With a new national strike, Colombia’s anti-government protests enter their fourth week on Wednesday.
The National Strike Committee, which coordinates the strike and peaceful anti-government marches, called for a new days of strikes to pressure the government into negotiations.
Attempts to violently repress the protests against far-right President Ivan Duque have allegedly killed more than 50 people and triggered permanent protests throughout Colombia.
The protests have spurred the resignation of Finance Minister Alberto Carrasquilla and Foreign Minister Claudia Blum and criminal charges before the International Criminal Court against Duque and Defense Minister Diego Molano.
The president on Monday ordered the “maximum deployment” of the security forces on Monday to clear roadblocks that have been set up throughout the country.
The strike organizers claimed Duque “declared war” against the protests that have only grown bigger and more chaotic in response to the violence.
While Wednesday’s national strike and marches are organized by the National Strike Committee, other anti-government protests have erupted spontaneously.
In the countryside, people have additionally put up roadblocks, which has been causing food and fuel shortages in the southwest of the country.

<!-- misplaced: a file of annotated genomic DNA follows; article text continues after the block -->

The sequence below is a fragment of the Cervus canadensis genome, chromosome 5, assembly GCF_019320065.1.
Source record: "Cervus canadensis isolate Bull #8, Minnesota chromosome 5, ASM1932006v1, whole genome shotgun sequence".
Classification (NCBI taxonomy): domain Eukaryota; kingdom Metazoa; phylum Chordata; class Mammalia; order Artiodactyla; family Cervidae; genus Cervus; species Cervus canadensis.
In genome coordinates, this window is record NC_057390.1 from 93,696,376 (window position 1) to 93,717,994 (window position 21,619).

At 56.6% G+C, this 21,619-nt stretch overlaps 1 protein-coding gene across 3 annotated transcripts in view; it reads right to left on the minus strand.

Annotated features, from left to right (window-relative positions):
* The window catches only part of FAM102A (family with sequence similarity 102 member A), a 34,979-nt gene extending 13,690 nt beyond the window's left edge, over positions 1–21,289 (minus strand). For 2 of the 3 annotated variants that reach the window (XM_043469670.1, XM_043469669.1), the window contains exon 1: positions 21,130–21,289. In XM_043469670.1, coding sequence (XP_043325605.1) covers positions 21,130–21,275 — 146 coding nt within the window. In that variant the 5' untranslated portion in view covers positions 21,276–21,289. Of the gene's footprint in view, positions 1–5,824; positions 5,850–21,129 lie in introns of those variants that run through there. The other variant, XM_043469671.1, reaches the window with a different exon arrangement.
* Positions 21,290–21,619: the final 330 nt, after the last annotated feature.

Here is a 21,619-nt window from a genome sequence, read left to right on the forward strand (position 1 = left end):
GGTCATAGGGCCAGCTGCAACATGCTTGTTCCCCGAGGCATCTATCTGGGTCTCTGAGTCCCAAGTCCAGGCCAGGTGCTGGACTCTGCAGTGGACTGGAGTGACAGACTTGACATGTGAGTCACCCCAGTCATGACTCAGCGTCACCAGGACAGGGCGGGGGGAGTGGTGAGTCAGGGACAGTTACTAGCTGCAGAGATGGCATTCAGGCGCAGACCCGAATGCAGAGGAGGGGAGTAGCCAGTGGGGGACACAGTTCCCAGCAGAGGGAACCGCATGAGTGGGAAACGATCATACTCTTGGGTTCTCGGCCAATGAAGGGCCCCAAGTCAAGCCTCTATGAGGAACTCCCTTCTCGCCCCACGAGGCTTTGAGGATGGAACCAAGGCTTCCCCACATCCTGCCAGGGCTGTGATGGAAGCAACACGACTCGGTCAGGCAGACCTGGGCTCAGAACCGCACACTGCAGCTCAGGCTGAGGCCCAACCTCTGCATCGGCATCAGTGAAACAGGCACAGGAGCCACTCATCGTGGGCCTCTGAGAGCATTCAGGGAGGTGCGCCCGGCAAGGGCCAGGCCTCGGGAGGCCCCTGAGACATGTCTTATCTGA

Reports of violence have been reported in cities throughout Colombia, also where organized protests have been largely peaceful.
According to the government, this violence is caused by anti-government protesters while evidence indicates the security forces are responsible for violence and vandalism in many of these cities.
The president’s Peace Commissioner Miguel Ceballos and the National Strike Committee will resume talks that are accompanied by the United Nations and the Catholic Church on Thursday.
The social organizations that organize the strikes have a list of demands to end their protests, but initially want the government to agree to their initial demand to end the violent repression of peaceful protests.
The police brutality has further eroded support for Duque, whose response to the protests is rejected by more than 80% of the population, according to a poll that was published on Sunday.